There’s a sense that the moment someone receives their medical degree, they become a wealthy doctor. But, in reality, a doctor at the beginning of his or her career usually has a massively negative net worth. Seven years of earning little-to-no salary while accruing hundreds of thousands in student loan debt puts doctors in a precarious-to-navigate position. They’re earning huge salaries and are on a path to wealth, but they’re not actually wealthy. In fact, they’re high-earning and highly educated, but technically quite poor.
Unfortunately, the massive-debt moment often coincides with the moment many doctors are ready to set down roots. They’ve spent years grinding through their education and now feels like a perfect time to invest in property and start a family. But, how do you buy a home with a negative net worth?
When Josh Mettle arrived at Fairway Independent Mortgage, the company didn’t have a specific team focused on physicians. But Mettle realized that young doctors were getting rejected for loans that they could absolutely afford to pay simply because loan officers weren’t experts at the strange reality of doctor’s finances. He decided to focus his attention on the market segment and has built Fairway’s physician lending arm into one of the most respected in the field. Unifimoney partnered with Fairway because many of our users are just the kind of high-earning, high-debt professionals that Mettle has designed his product to serve.
We called up Mettle to better understand the challenges young doctors face when buying their first home and what they need that banks just aren’t delivering to them.
Josh Mettle: The biggest problem is that when you come out of higher education with student loans and a lack of savings because you’ve been a starving student all those years, and you finally want to buy a house, there are just a lot of impediments to actually getting approved for a mortgage. The best story to explain this happened about eight years ago when Fairway was still just lending in Utah. I had some relationships at the University of Utah hospital and the wife of one of the realtors I worked with was involved in the onboarding of doctors as they would relocate, so we started helping a lot of local doctors.
I got a call from this guy who was moving to Missouri, and, and he was literally headed across the country with his wife, two kids and dog in the moving truck, going to his residency — he was supposed to close on his house the next day. He told me he’d just got a call from his loan officer: ‘You know, hey, I’m really sorry but my underwriter just declined your loan because of all your student loan indebtedness, and I didn’t calculate your payments right. And now your debt to income ratio is too high. You got no loan.’ So, the dude was out his earnest money, in a car with his wife and two kids and dog driving across the country, thinking he’s gonna sign tomorrow, move in over the weekend and start his residency, the next week. Now it’s all gone. Declined!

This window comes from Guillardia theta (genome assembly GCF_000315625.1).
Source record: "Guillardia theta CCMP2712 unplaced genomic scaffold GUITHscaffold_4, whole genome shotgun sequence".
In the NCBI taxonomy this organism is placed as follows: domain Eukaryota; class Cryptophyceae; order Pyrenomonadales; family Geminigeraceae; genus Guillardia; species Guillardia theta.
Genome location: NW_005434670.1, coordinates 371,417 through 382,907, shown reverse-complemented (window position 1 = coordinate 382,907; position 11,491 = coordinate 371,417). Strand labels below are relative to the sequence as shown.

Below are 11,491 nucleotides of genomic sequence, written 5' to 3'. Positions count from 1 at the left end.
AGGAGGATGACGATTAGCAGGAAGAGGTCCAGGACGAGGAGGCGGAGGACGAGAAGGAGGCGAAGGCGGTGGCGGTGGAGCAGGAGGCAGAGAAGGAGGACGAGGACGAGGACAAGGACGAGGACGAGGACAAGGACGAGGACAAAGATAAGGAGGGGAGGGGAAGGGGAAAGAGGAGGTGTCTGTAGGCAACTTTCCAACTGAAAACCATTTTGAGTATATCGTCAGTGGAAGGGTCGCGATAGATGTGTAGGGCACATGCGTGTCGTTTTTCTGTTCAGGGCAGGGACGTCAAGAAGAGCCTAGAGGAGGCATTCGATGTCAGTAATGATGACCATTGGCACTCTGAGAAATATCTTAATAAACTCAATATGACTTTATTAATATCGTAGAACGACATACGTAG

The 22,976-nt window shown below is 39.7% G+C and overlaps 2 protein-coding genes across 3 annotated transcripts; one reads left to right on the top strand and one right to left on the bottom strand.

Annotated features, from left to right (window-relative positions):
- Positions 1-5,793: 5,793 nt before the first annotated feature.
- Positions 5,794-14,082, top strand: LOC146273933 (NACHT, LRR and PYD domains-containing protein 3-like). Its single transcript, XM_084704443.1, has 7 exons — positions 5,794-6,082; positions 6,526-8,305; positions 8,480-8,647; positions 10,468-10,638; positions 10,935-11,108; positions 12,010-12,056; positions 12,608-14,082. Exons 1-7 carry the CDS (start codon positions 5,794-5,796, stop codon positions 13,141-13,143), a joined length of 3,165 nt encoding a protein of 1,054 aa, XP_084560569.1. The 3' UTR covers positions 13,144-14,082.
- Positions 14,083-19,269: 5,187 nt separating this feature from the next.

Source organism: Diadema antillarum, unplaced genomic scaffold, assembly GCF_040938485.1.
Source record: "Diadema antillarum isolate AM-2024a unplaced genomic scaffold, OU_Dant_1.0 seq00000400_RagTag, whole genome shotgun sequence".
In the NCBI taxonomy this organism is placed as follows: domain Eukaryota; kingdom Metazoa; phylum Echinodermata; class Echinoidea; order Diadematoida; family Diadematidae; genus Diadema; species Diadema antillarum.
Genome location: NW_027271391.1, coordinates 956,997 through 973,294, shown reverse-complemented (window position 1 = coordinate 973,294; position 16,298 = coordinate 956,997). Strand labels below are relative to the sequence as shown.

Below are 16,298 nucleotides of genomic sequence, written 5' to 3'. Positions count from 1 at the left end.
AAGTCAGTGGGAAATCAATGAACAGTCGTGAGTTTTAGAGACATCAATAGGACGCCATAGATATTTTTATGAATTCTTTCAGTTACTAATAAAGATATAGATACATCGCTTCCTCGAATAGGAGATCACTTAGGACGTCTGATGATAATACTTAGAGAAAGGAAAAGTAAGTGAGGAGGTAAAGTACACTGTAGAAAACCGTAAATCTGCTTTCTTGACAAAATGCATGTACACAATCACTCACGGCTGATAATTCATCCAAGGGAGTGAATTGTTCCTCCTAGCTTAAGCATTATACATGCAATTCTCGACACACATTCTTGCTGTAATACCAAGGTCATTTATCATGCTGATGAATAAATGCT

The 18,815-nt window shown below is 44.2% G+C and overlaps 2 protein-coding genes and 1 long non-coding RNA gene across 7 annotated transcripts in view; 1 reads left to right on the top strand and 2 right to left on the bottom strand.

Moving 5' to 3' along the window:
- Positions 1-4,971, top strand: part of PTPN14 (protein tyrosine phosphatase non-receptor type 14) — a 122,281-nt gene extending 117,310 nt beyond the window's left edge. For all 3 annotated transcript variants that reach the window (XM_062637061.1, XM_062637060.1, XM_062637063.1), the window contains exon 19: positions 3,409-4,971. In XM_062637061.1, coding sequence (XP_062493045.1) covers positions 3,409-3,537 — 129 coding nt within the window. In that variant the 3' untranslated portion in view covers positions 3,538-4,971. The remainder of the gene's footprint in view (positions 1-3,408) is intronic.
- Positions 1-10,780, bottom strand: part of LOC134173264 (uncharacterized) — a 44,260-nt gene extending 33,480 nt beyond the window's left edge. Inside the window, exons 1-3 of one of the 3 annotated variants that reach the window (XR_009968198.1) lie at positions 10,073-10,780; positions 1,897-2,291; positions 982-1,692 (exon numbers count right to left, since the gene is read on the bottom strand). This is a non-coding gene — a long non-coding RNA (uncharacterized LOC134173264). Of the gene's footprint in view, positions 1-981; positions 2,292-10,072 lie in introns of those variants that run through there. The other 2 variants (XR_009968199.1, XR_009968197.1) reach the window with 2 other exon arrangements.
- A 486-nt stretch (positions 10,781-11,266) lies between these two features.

We ended up being able to salvage that deal, but at that point, we were only in a couple states, Missouri happened to be one of them. That was kind of the point where we’re like, ‘Alright, we got to open this thing up. We got to, you know, we got to get into every state so we can create the solution for these guys and ladies.’
Mettle: With doctors and other highly paid, highly educated professionals that have a long educational runway, the complications tend to be around four areas. Number one is student loan indebtedness. Loan officers just don’t see enough velocity of these loans to really be educated on what the underwriting guidelines are. A lot of times, you’ll see income-based repayment, where the doctor will have $230,000 in student loan indebtedness, but they have an income based repayment of 170 bucks a month. Well, loan officers will just take that and run with it and then it gets to the underwriter, and the underwriter’s like, ‘Uh, our guidelines, don’t let you do that. You have to qualify on a fully amortized payment.’ So, student loans are one of the landmines.
Another one is employment contracts. So many of our clients are timing their home purchase with the start date of their new job. No two employment contracts for medical professionals, or any professional really, are the same. They’re all created by legal counsel for these hospital systems and they’re all different. So, inside these contracts, there are all kinds of employment contingencies. Most of the guidelines for professional loans, say: Hey, we’ll let you close on future income — for example, our program will let you close up to 90 days before you start your new job — but most employment contracts will have contingencies that say, ‘This isn’t a valid employment contract until you fulfill obligation A, B, C, and D.’ And many times those contingencies don’t get filled until you’re actually there on the job, because it’s an on-the-job training that has you fulfill those last contingencies. So, the other area where people get declined all the time is: somebody’s on escrow for 30 days, they finally get it to the underwriter, and the underwriter is like, ‘Well, get me a letter saying these contingencies of the contract are met’ and they can’t get it until they start the job. Some of these employment contracts are 40 pages, 50 pages long, and nobody reads them! So, we go into them, and we know what to look for. We hit Ctrl F, we find contingencies. You don’t have to read through all 50 pages, but you do need to know the words that are the tripping points. And loan officers just don’t deal with it enough. It’s overwhelming to them. It’s not their main business.